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"job titles are worth exactly as much as it costs the company to grant them" - now thats some serious truth right there! –  GrandmasterB Nov 29 '10 at 6:20
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I tend to think of Architect as a role rather than a career progression. Someone could be an incredible developer and provide tremendous value, but not have the systems thinking needed for an architect role.

We use a similar heirarchy for career progression (without the architect titles) - e.g.

  • Developer
  • Developer II
  • Senior Developer
  • Principal Developer

Perhaps you could have one more level beyond Principal where the role can be Architect or uber-Developer, but the title is something more generic?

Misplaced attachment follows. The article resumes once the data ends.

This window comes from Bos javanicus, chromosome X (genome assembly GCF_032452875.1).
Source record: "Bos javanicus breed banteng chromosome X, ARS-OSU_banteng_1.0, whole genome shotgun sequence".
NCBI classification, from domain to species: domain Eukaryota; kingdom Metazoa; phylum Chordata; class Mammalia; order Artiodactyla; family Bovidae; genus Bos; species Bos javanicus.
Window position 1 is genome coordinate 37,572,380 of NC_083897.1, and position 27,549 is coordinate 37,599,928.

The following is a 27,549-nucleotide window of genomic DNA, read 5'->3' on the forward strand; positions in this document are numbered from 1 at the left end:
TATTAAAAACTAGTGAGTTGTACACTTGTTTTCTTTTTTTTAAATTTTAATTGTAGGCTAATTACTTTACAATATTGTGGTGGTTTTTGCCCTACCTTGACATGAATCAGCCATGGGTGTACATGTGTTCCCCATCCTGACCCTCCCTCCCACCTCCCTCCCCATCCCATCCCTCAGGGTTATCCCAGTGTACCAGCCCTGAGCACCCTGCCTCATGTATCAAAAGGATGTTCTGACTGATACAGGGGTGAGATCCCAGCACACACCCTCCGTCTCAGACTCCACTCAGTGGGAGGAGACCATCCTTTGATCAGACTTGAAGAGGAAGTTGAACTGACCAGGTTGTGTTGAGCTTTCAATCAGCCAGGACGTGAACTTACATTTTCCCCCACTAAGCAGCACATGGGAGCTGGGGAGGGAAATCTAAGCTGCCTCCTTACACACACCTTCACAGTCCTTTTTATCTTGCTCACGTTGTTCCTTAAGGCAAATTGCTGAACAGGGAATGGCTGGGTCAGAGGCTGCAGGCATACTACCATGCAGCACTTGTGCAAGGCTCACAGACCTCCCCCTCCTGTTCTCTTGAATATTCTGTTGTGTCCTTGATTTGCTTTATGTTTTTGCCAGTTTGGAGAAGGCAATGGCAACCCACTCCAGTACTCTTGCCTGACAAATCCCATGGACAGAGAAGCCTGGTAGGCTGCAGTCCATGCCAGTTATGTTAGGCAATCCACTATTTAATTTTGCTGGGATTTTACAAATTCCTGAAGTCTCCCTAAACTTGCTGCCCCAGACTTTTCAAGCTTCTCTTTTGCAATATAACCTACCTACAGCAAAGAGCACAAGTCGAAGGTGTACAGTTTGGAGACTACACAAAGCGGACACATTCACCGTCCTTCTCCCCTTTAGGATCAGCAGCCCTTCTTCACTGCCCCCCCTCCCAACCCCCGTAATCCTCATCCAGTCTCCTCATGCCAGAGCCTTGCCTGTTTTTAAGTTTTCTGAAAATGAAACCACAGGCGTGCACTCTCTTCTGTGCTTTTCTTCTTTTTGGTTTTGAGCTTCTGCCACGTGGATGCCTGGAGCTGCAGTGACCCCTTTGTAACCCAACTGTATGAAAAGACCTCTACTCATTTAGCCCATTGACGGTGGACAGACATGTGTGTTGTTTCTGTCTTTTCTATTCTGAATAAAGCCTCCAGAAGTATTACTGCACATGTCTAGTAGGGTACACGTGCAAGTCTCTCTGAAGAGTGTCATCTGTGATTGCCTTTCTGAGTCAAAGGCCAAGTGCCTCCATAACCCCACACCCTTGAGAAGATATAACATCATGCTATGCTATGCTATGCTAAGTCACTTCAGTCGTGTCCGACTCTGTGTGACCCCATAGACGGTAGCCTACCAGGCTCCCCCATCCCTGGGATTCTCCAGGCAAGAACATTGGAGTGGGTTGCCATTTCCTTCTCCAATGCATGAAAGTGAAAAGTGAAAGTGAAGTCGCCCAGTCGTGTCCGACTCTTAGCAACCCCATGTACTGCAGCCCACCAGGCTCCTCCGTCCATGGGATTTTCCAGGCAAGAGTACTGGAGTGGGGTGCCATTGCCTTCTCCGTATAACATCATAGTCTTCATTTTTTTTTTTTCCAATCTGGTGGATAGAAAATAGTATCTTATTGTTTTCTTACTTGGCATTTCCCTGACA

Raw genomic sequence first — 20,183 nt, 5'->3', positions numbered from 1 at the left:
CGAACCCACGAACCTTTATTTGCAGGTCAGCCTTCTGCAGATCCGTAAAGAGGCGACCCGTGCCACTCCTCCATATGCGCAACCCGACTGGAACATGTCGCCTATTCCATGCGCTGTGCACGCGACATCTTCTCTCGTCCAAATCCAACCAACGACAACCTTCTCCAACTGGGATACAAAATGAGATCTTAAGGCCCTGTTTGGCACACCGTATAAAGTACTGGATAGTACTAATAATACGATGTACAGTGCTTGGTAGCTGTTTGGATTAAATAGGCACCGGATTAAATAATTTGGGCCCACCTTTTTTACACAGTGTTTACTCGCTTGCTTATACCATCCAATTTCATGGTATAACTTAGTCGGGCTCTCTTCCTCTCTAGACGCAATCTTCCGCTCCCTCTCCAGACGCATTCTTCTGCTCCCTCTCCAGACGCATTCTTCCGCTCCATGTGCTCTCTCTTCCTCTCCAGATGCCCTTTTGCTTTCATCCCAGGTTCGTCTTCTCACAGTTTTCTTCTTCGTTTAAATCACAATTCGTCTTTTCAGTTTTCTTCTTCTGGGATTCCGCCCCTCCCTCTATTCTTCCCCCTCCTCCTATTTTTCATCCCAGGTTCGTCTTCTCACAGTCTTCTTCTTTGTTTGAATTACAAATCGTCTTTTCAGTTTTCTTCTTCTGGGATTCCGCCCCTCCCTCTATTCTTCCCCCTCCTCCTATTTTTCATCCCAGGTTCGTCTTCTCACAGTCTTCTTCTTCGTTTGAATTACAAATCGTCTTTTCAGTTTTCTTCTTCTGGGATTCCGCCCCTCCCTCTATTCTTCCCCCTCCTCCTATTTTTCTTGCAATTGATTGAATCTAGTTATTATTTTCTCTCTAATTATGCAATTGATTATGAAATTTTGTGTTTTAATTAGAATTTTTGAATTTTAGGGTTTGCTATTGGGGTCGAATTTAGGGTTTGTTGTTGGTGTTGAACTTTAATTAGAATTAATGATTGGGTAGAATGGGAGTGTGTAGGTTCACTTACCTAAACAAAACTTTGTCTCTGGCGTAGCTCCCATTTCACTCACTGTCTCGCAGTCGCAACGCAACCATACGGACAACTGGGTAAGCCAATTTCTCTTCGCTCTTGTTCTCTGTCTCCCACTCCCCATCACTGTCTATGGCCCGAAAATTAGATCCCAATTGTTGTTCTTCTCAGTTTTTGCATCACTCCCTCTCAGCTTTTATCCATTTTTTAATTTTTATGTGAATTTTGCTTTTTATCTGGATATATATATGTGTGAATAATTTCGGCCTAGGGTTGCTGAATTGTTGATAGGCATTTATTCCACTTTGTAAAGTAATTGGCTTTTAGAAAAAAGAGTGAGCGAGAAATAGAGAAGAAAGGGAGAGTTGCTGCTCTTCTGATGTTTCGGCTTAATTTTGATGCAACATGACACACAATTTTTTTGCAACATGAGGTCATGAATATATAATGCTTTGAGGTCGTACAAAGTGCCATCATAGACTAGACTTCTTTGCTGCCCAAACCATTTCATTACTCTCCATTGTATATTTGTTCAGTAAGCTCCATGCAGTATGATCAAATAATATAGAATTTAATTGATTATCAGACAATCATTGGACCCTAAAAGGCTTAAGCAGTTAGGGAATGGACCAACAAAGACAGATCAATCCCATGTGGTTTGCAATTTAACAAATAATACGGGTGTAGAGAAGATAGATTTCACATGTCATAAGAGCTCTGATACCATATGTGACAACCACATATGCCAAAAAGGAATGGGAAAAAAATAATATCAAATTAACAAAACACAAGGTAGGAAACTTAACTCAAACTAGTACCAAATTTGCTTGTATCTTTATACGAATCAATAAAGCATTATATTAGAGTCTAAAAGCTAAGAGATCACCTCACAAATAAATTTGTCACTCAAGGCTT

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Thanks for that helpful comment Alan. My experience is that the more senior developers do more and more architecting by default, and that the lines blur a bit. –  Craig Schwarze Nov 28 '10 at 22:56
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It looks redundant.

What is the difference between "senior" and "principal"?

And isn't an architect "senior" by definition?

Developer -> Senior Developer -> Architect should suffice for all intents and purposes.

Maybe you should approach the problem from a different angle. Instead of abstract titles with those seniority gradations issue titles which describe the particular role of the persons in question. It's not immediately clear where the difference lies between three "Senior Developers", but it's obvious what they do if they are called "Online division architect", "Integration team leader" and "Custom solutions architect".